AOL Time Warner and Microsoft are discussing ways they could combine their Internet assets, including the possibility of an investment by the software giant, according to a Thursday report from CNN News.
A possible combination would create the single largest Internet audience pool by unique visitors and forge a
formidable online competitor in a field currently led by Yahoo and Google.
AOL and MSN would have a combined unique audience of about 167.8 million, although there would likely be
duplicates. This compares to Yahoo's 101.3 million unique visitors and Google's 80.4 million in August,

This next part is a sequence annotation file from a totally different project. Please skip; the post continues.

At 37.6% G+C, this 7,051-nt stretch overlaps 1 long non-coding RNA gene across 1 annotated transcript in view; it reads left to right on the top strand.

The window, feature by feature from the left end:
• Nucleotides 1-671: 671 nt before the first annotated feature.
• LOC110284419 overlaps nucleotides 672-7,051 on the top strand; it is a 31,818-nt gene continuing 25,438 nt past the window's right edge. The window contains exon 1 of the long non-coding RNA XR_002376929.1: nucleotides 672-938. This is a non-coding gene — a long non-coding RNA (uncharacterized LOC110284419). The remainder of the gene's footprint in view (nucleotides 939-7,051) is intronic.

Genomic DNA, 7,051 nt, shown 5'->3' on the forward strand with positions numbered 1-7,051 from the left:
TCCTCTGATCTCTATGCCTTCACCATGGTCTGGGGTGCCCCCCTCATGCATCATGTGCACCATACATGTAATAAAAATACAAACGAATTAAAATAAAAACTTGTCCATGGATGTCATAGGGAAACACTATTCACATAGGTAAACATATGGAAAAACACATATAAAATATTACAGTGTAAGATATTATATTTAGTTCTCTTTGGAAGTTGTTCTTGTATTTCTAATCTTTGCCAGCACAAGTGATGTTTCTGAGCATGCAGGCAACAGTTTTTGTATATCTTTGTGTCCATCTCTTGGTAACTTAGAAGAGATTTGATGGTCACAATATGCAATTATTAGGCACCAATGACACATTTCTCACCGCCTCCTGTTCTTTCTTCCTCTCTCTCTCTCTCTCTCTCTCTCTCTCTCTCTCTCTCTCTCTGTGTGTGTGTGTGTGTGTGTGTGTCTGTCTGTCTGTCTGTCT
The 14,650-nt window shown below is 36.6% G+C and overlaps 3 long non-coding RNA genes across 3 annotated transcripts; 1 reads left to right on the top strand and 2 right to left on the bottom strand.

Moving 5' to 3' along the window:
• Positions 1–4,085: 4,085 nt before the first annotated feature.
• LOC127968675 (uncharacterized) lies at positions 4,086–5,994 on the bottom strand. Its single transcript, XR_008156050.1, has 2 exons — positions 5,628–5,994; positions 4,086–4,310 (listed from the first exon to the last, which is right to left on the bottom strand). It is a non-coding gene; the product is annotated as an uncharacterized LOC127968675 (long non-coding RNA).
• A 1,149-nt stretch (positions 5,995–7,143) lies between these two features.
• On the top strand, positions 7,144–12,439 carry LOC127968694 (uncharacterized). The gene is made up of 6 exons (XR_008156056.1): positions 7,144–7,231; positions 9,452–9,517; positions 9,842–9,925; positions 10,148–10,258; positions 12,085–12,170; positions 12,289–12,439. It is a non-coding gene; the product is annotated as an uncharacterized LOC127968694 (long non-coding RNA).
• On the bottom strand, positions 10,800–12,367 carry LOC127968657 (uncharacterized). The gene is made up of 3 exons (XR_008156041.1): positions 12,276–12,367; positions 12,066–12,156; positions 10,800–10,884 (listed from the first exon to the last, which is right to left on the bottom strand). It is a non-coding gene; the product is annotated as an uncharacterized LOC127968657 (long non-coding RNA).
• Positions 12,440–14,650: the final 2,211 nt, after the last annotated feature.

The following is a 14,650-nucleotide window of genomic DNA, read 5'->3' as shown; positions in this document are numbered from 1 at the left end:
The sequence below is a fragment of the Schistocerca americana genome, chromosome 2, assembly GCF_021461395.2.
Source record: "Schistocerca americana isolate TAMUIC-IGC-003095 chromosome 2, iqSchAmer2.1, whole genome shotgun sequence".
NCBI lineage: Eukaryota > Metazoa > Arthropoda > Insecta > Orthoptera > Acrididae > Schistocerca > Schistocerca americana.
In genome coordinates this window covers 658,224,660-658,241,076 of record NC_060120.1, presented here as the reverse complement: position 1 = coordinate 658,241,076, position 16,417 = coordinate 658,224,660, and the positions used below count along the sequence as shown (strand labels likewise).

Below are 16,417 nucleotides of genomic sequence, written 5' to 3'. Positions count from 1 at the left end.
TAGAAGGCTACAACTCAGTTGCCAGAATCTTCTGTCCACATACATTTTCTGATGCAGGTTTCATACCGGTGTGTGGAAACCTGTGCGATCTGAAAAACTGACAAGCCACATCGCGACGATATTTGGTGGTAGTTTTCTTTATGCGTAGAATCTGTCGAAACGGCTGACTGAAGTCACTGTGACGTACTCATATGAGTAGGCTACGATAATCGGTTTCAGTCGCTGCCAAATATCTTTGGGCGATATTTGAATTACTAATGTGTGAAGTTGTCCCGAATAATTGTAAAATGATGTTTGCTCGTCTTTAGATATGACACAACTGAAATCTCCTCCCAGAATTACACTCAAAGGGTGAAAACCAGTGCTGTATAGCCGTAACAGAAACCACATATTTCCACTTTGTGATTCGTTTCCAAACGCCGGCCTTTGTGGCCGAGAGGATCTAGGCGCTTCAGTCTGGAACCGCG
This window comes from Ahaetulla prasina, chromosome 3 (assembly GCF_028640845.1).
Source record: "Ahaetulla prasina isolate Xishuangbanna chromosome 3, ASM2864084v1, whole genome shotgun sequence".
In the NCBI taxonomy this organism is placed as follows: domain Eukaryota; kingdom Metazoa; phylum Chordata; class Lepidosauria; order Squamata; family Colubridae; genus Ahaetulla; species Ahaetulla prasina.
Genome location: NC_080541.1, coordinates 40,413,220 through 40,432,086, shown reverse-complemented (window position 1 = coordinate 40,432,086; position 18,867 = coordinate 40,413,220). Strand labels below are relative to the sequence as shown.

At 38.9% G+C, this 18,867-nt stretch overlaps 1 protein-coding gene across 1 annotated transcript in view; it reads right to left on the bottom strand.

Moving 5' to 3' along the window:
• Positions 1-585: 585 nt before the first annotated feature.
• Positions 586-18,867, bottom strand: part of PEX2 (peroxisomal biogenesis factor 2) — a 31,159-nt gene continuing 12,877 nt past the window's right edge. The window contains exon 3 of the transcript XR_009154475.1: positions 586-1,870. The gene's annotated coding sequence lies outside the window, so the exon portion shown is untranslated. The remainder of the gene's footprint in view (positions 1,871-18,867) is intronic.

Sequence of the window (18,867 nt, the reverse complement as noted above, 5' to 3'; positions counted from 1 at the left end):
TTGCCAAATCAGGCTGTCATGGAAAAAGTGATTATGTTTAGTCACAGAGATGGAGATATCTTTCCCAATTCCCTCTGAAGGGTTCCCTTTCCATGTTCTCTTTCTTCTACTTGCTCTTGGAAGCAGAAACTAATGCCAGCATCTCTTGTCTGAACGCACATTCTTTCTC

according to Nielsen/NetRatings.
Discussions on search and combining advertising forces began early this year, but have evolved over the past
several weeks into finding ways to combine the businesses.
While they could advance further, working out issues such as how much AOL is valued and other structural
concerns have been "difficult" and nothing was imminent, accoring to New York Times.
Microsoft and Time Warner's AOL have clashed in the past. In the spring of 2003, Microsoft agreed to pay
Time Warner $750 million to settle an antitrust suit over charges it used strong-arm tactics to make
Internet Explorer the dominant Web browser, displacing AOL's Netscape.